Linda shared her approach:
“I gave my manager and my founders three months of notice. I knew that my institutional knowledge was not written down and needed to be and that I had 1-2 unfinished products that I wanted to ship. I had no ill will towards the company and I wanted to make sure that I did what I could to set them up for success while also clearly establishing expectations.”
You should also be prepared for an expedited departure. Nina shared her boss’s reaction to her submitting her notice:
“My boss said, ‘I think it’s better if today is your last day. I’ll pay you for two weeks but today should be your last day.’ Everything in me wanted to hang my head in shame, become invisible, and run out the door never to show my face again. But at that moment I had a choice: I could let my toxic boss write the ending to my story, or I could write my ending. And I chose to write my ending.” 👏
Once your news has been shared, you’ll likely be asked by coworkers why you’re quitting. People are naturally curious and may want to find out the “gossip.” Here’s what to do:
- Be honest and straightforward
Camille , Content Writer, suggests speaking truthfully and honestly. “I won’t lie about why I’m leaving as I don’t think it helps anybody. I don’t mean that I’m rude, but more so that I don’t hide when something isn’t working for me.”
How transparent you decide to be with coworkers is completely up to you. Many people will likely ask where you’re going next. If you’re comfortable, be honest about your future direction, interests, and goals – you never know how they can help you in your next steps.
- Keep it focused & future-oriented
No matter what your personal reasons might be for leaving, keep the reason you share purely focused on your professional and career goals.
If you’re a manager, share the news with your direct reports, individually if possible. Let them know you still believe in your team’s future, and be clear that your reasons for leaving are about your own desire to explore a new challenge, rather than about them. Explain what they can expect next and who their next manager will be. This will help the transition go smoothly for them and keep their morale high.
Lauren , National Strategy & Business Operations at Revel, suggests you say something like, “I’m ready to start my next phase of growth, take on more responsibility, or try something different.”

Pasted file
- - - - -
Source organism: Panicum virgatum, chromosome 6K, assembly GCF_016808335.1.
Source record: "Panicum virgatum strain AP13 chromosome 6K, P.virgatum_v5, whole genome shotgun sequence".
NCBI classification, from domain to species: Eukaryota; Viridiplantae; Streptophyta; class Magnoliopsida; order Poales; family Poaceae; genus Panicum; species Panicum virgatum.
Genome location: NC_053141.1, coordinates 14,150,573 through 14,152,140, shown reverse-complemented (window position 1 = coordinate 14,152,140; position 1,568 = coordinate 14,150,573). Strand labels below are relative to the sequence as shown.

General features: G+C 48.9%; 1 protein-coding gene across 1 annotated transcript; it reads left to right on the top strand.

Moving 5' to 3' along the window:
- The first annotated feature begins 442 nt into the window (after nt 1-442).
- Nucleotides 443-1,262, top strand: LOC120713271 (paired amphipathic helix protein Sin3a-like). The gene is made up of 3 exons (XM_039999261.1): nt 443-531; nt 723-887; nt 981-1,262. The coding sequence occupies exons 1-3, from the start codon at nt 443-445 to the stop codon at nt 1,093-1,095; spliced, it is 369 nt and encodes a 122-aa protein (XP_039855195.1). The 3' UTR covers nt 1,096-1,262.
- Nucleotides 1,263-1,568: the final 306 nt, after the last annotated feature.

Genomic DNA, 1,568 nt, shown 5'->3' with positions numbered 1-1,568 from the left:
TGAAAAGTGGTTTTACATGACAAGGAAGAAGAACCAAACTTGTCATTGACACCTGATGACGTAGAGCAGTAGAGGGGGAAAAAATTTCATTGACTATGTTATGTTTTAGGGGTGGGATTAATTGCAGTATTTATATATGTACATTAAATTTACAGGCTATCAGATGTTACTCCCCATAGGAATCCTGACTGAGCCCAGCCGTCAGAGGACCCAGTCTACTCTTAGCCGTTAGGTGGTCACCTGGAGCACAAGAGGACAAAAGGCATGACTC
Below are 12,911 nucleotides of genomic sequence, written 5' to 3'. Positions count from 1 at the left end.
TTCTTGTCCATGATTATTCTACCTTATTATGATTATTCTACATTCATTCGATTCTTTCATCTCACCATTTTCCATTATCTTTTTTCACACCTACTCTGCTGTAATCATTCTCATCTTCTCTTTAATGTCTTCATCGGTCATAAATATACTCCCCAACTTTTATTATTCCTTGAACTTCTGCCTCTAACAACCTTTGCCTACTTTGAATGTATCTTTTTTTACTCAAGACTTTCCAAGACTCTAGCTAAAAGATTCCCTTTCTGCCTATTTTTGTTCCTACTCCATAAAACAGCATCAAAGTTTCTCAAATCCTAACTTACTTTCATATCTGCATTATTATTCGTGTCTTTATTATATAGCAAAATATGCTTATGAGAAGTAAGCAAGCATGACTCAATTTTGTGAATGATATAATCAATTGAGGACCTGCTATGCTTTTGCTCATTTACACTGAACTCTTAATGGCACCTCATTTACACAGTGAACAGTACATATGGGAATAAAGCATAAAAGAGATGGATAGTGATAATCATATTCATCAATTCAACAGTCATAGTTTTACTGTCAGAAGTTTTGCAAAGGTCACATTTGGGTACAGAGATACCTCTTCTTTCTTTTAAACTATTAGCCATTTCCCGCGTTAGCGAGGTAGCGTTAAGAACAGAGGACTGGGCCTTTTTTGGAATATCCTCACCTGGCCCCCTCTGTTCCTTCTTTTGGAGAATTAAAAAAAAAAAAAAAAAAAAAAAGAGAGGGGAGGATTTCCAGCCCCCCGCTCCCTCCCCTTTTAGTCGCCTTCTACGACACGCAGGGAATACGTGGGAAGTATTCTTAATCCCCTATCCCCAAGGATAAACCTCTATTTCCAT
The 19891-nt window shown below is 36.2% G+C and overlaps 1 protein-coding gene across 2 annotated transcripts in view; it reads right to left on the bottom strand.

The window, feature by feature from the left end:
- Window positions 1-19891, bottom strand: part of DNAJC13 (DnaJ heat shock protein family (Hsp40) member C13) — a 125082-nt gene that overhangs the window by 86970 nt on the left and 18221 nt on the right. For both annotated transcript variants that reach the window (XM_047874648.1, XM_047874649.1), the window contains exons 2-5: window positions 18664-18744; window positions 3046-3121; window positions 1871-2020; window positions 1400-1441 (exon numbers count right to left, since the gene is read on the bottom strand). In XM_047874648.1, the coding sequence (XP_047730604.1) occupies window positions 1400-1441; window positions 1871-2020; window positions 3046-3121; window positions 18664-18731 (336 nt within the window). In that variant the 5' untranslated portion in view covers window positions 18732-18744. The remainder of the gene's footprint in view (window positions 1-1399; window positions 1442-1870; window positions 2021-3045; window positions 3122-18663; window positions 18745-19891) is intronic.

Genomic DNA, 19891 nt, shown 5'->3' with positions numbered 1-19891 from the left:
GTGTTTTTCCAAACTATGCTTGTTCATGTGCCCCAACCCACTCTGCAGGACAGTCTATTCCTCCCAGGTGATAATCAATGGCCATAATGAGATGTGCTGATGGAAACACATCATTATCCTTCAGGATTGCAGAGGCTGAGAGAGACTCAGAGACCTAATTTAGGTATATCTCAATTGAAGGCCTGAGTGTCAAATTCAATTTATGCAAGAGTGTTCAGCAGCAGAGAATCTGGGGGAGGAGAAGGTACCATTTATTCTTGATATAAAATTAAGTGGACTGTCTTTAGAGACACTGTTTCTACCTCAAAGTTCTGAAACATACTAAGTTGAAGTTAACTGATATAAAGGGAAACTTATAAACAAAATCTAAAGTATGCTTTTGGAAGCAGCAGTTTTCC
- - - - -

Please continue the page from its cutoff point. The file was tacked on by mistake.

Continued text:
Another great way to put it is, “I got an opportunity that perfectly fits where I see myself headed, but I’ll miss everyone here.”
Sara , Head of Program Operations at Reforge, says you should have one story, and tell it that way, to everyone. It’s tempting — especially when you have close relationships or you’re leaving for complicated reasons — to let people in on the juicy details. But don’t.
“If you have a single story or phrase, and repeat that in every conversation, there’s no chance that alternative narratives start circulating. Tech is super small and you want to be able to call people again without hesitation.”
Let’s say you started a job recently and have only been there for a month or two. But you’re having doubts about whether your new role was the right choice. Can you quit even though you just started?
If it’s only been weeks, or months, Teresa , Community Lead at Elpha, recommends staying for a little longer to ensure you’ve done all the due diligence you can and give them (and yourself) enough time to evaluate the situation. She suggests identifying what your non-negotiables and important questions are and the timeline in which you’d like to finish evaluating. Then, you can see how things stack up after that amount of time so your decision is better informed.
With that said, here are three reasons you might want to move on, however long it’s been:
- The job is very different from what you expected.